Sex Ed and Health on the Rez
The United States is home to 574 federally recognized Native American tribes, about half of which are associated with reservations. Each tribe has its own identity within geographic and spiritual niches, maintained through generations of storytelling and traditions. All Native American cultures are unique; even with regional similarities, these cultures uphold hundreds of different belief systems. Lumping all of them into one group fails to recognize the various distinctive values and lifestyles, but there is one trait they share: perseverance in the face of adversity.
A long history of oppression has repercussions on micro- and macroscales, including access to sufficient sex education, which in turn affects sexual health.
Sex education and health
Sex education has proved a huge battleground in the larger fight for rights and justice in the United States, and too often, its quantity and quality have suffered. Native American tribes have their own unique obstacles to sex education.
"It's difficult to generalize this given the vast diversity of opinions, customs, beliefs, values and historical experiences among Native Americans; even within tribes, some customs may vary," said JeNeen Anderson, M.P.H., who serves as the senior director of health equity at Power to Decide, a Washington, D.C., nonprofit organization focused on preventing teen and unplanned pregnancy. "In terms of what cultural restrictions prevent certain topics from being taught, this could ultimately depend on the cultural norms of the reservation."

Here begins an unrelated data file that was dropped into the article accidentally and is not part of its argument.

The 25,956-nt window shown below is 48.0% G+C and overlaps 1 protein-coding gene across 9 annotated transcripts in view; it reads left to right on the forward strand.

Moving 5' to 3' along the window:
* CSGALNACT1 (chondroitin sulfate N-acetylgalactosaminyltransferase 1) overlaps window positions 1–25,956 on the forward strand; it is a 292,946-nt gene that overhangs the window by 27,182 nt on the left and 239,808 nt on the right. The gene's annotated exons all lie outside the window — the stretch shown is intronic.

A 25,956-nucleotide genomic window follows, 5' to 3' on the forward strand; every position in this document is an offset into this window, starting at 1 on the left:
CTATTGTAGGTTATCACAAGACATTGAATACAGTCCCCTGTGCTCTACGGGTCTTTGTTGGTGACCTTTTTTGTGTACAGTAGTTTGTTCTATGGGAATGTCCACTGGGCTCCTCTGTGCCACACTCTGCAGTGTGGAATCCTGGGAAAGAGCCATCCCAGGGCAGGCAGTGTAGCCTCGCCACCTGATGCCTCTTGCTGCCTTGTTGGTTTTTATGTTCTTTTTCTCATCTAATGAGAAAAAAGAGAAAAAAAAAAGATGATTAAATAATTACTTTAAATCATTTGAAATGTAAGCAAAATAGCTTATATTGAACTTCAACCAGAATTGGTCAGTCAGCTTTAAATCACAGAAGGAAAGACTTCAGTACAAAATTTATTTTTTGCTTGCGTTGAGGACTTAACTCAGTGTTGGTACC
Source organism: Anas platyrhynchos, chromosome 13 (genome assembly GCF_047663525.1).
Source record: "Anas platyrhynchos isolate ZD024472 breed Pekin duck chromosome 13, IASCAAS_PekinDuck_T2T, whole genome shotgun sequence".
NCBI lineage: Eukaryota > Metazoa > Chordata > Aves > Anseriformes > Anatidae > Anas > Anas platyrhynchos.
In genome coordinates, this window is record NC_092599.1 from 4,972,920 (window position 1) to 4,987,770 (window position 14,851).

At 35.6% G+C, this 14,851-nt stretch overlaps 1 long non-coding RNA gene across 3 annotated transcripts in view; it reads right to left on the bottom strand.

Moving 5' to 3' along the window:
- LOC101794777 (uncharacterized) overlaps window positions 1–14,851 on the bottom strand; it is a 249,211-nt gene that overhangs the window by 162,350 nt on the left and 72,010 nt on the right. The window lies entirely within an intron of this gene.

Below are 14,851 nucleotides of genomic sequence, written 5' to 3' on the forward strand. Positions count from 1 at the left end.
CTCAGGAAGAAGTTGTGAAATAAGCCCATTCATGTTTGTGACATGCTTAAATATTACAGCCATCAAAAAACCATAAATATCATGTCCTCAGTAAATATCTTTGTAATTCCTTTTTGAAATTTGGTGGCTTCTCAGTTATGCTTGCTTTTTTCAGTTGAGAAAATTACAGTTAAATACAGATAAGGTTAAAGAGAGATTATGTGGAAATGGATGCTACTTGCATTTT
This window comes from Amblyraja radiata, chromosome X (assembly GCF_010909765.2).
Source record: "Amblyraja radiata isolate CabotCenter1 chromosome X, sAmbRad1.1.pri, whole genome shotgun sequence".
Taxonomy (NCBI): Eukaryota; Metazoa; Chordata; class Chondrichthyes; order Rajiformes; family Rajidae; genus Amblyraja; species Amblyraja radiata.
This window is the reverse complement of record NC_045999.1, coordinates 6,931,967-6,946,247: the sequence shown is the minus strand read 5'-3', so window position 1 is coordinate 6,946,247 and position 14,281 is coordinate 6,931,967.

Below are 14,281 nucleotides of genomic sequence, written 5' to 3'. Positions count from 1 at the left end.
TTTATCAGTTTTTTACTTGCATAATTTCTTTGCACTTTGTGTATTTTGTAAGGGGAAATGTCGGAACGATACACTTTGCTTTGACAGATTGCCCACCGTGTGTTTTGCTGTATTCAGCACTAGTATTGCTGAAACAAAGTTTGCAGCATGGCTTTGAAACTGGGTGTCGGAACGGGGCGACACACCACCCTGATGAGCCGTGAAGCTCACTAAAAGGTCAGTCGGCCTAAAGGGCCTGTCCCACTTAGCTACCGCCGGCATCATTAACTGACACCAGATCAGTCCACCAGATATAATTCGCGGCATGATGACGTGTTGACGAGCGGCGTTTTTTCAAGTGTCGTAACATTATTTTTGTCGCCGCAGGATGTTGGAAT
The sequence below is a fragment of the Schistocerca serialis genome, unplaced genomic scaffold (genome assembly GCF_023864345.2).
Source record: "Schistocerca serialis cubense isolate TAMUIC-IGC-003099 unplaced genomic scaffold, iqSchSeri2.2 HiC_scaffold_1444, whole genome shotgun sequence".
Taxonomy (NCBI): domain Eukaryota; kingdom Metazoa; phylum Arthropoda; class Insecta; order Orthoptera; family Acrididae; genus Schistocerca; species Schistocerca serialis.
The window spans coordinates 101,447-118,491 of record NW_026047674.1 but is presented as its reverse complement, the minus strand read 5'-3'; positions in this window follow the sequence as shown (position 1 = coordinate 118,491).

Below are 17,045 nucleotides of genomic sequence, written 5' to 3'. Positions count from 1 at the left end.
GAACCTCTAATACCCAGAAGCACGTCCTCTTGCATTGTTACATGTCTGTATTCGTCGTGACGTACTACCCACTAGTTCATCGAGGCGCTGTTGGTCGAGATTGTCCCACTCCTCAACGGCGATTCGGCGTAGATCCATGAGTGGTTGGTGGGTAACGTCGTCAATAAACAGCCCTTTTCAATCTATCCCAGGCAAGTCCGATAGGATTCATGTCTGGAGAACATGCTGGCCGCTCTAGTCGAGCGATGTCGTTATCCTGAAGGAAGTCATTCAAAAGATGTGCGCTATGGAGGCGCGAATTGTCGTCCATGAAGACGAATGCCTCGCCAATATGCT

Anderson explained the importance of tailoring curricula to address the needs of Native American youth while still focusing on local contexts and culture. Sex ed teachers must also be empathetic and qualified.
"Due to the impoverished economies of many reservations, many Native American youths attend underfunded schools," she added. "This means their educational opportunities are insufficient, and schools, programs and educators are not receiving adequate funds.
"On some tribal reservations, sex ed is not part of the standardized school curriculum, so what is being taught really depends on the reservation," Anderson continued, advocating the portal Healthy Native Youth as an excellent source of relevant information for Native American and Alaska Native youth.
'On some tribal reservations, sex ed is not part of the standardized school curriculum, so what is being taught really depends on the reservation.'
Celina Montoya-Garcia, who is Indigenous Pueblo and manager of the Women's Leadership and Economic Freedom Program at Tewa Women United (TWU) in New Mexico, marked a clear difference in the Native American experience with sex ed.
"There are different types of sex education taught here in this area, and that's abstinence-only and our program," she said. "Abstinence-only comes from the Christian political agenda that has been around for decades; it promotes not having sex before marriage and that heterosexual marriage is the only right way."
Coming from a small community where many school nurses are family members, minors aren't always comfortable confiding or asking questions about sex. Montoya-Garcia said these programs neglect to inform about protection against sexually transmitted infections (STIs), and teach youths to be ashamed of sexuality.
"We must equip them with medically accurate information so they can make healthy decisions for themselves and have access to the right tools so they know all the options out there for safe sex," she explained, warning about harmful misinformation they would instead find on the internet, specifically on YouTube or in pornography.